Donald Trump Begins Day By Calling American Jews ‘Disloyal,’ Ends Day By Citing Anti-Semite Henry Ford

President Donald Trump on Wednesday revived one of the oldest anti-Semitic accusations against Jewish people when he accused all American Jews who vote for Democrats of “great disloyalty,” according to The Forward. But the accusation that Jews are untrustworthy because they are more loyal to fellow Jews — or to the state of Israel — than to the country where they live is “a linchpin of the anti-Semitic stereotype,” Deborah Lipstadt, an expert on anti-Semitism, told the publication.

A CNN exit poll showed that more than almost eight of every 10 Jewish voters — 79 percent — cast ballots for Democratic candidates in the 2018 midterm elections, while only 17 percent voted for Republicans.

In 2016, polling cited by the Israeli newspaper Haaretz showed that 70 percent of Jewish voters in the 2016 presidential election voted for Democrat Hillary Clinton, while 25 percent voted for Trump.

Earlier on Wednesday, Trump took to Twitter and quoted conspiracy theorist Wayne Allen Root, who himself has promoted anti-Semitic conspiracy theories, according to a CNN report. In the quote, for which Trump thanked Root, the conspiracy theorist described the president as “the King of Israel.”

But by late Wednesday afternoon, Trump had returned to Twitter, to attack the Ford Motor Company for opposing Trump’s plan to roll back emissions standards for automobiles in the United States. And in attacking the company, the president approvingly cited its founder, Henry Ford.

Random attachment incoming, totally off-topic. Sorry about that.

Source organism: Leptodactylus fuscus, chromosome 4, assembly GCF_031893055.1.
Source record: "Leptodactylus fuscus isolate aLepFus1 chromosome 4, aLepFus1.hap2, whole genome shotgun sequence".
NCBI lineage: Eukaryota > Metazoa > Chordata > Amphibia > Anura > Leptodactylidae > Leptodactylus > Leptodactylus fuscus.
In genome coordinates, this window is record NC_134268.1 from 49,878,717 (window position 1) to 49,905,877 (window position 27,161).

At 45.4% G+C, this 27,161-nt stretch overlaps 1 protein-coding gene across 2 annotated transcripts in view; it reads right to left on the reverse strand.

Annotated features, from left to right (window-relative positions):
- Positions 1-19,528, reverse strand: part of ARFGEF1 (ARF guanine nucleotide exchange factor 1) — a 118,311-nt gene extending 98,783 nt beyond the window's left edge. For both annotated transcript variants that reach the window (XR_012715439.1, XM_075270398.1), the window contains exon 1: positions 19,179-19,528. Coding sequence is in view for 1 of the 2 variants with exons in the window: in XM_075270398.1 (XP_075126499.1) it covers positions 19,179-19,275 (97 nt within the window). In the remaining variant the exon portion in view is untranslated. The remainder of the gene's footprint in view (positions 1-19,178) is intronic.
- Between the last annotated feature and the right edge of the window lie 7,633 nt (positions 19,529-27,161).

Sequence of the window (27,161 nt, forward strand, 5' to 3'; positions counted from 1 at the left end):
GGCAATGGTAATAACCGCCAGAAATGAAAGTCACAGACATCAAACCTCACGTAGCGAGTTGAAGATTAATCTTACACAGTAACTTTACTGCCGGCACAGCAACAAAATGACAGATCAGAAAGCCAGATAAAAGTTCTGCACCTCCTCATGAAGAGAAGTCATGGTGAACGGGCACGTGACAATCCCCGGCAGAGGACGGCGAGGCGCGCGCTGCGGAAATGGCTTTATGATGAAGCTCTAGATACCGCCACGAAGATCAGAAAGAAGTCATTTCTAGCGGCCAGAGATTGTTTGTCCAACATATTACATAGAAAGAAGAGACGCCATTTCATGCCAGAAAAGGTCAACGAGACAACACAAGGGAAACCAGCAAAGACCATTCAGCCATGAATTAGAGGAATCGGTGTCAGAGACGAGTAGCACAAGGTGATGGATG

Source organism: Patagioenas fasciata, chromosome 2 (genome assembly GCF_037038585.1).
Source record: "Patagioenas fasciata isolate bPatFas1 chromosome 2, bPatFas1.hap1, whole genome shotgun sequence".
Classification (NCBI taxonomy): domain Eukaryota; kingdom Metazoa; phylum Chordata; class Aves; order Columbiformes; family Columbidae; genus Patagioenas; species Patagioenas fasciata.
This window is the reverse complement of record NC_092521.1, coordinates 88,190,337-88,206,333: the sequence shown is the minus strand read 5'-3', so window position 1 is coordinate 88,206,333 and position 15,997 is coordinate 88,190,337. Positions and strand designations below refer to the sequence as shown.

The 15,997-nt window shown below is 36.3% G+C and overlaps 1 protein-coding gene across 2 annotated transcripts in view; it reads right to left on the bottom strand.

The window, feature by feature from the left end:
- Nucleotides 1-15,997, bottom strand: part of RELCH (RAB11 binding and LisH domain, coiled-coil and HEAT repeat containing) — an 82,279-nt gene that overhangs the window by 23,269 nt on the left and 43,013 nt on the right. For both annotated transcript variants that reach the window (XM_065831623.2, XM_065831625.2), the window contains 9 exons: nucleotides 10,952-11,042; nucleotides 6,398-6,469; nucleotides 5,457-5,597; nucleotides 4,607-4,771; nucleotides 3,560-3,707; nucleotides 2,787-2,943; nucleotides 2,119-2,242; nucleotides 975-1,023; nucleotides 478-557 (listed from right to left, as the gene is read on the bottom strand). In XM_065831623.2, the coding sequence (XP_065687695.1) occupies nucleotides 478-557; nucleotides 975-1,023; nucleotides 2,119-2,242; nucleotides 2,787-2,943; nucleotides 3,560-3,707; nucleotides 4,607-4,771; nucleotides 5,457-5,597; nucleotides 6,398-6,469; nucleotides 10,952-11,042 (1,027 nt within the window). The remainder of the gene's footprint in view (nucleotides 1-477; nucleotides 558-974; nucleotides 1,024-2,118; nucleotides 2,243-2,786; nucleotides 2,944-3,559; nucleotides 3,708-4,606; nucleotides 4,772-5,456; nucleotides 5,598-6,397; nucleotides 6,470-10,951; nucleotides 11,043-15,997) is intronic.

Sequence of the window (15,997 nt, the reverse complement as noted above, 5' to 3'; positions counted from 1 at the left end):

Henry Ford poses for a photo
Ford Motor Company founder Henry Ford, author of the anti-Semitic book, ‘The International Jew.’

Henry Ford, however, was not only the founder of the Ford Motor Company, but he was also the publisher of a Dearborn, Michigan, newspaper called The Independent. In the paper, Ford published a multi-year long series of essays under the title, The International Jew: The World’s Foremost Problem, as PBS American Experience recounted.

The articles, which Ford later published as a four-volume book under the same title, was based on Ford’s belief that “‘the Jews’ were responsible for a whole range of things he didn’t like, from the world war to short skirts to jazz music,” according to The Henry Ford.

One article by Ford in The Dearborn Independent was headlined, “Jewish Jazz – Moron Music – Becomes our National Music,” as The Jewish Virtual Library reported, also noting that even after closing his newspaper, Ford continued to make false, anti-Semitic claims, even declaring that “Jewish bankers” were responsible for starting World War II.

Because Ford at the time was one of the most famous and respected men in America, his anti-Semitic screeds “legitimized ideas that otherwise may have been given little authority,” according to PBS.

On Wednesday, Trump was quoted by CNN as saying that Jewish Americans who voted for Democrats were “being very disloyal to Jewish people and very disloyal to Israel and only weak people would say anything other than that.”